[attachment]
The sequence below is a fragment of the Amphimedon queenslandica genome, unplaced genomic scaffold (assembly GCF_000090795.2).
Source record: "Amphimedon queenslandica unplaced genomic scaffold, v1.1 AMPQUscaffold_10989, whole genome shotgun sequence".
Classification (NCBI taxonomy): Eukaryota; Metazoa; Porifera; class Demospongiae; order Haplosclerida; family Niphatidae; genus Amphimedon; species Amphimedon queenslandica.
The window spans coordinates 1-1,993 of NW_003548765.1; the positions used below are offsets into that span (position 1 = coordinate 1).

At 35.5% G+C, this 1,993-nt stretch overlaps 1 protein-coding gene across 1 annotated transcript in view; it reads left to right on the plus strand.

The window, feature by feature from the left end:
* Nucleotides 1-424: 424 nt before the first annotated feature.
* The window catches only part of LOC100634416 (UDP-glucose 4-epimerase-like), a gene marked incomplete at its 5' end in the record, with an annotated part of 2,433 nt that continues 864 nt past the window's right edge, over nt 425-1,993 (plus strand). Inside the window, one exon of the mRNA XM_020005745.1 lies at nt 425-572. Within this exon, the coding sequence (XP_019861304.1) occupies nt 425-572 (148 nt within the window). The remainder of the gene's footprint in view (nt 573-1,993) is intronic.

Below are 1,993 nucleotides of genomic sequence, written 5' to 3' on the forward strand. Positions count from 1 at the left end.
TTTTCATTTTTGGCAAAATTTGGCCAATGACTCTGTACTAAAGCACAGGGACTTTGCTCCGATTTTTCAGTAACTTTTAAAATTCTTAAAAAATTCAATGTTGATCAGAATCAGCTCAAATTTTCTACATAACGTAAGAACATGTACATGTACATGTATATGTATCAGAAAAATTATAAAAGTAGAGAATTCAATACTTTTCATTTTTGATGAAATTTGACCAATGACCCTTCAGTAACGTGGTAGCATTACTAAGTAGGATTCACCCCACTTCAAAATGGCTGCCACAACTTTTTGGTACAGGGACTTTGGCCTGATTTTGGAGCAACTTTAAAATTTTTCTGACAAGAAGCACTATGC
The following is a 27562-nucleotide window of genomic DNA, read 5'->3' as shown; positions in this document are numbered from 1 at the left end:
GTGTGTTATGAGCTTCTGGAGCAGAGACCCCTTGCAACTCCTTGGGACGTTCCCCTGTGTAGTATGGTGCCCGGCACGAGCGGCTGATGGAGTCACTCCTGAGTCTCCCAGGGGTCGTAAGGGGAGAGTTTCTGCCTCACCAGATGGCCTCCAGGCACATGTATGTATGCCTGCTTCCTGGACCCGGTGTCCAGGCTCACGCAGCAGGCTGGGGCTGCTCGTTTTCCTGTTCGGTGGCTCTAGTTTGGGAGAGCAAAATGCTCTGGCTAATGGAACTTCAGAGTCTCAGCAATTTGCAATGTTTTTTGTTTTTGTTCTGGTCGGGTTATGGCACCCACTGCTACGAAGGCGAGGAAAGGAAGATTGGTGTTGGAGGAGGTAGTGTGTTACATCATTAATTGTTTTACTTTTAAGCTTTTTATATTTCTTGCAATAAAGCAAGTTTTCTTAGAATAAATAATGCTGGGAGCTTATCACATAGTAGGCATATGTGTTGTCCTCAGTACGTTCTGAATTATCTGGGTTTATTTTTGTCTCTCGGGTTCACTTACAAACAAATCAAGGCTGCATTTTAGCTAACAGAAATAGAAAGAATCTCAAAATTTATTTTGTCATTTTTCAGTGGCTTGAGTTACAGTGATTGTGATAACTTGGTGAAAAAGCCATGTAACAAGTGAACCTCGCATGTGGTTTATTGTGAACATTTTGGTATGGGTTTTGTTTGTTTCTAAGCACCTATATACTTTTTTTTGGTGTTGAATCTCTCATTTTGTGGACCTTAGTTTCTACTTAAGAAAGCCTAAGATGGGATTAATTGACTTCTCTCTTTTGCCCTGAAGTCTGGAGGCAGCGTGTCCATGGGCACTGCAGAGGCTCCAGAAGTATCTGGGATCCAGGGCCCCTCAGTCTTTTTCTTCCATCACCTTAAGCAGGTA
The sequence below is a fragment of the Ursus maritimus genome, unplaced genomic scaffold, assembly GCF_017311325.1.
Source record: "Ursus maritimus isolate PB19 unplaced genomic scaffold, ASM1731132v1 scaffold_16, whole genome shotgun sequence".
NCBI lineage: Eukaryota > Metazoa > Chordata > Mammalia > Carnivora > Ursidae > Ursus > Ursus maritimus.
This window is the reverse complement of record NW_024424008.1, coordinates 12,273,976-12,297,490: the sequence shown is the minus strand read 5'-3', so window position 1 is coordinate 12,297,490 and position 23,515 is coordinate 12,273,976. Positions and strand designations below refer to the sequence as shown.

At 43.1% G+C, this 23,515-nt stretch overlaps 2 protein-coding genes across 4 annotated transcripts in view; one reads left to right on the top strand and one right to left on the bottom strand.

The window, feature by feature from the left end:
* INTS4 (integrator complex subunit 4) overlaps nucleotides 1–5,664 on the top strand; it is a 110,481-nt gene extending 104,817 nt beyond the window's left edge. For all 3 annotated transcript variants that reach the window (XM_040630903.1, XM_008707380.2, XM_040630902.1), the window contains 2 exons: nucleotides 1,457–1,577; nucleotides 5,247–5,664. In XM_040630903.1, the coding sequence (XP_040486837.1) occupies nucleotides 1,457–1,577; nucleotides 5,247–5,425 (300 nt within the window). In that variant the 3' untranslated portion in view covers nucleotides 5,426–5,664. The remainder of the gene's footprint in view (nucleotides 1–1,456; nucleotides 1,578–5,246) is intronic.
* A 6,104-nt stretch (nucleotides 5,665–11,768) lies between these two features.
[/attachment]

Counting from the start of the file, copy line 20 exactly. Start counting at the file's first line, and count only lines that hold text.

* A 6,104-nt stretch (nucleotides 5,665–11,768) lies between these two features.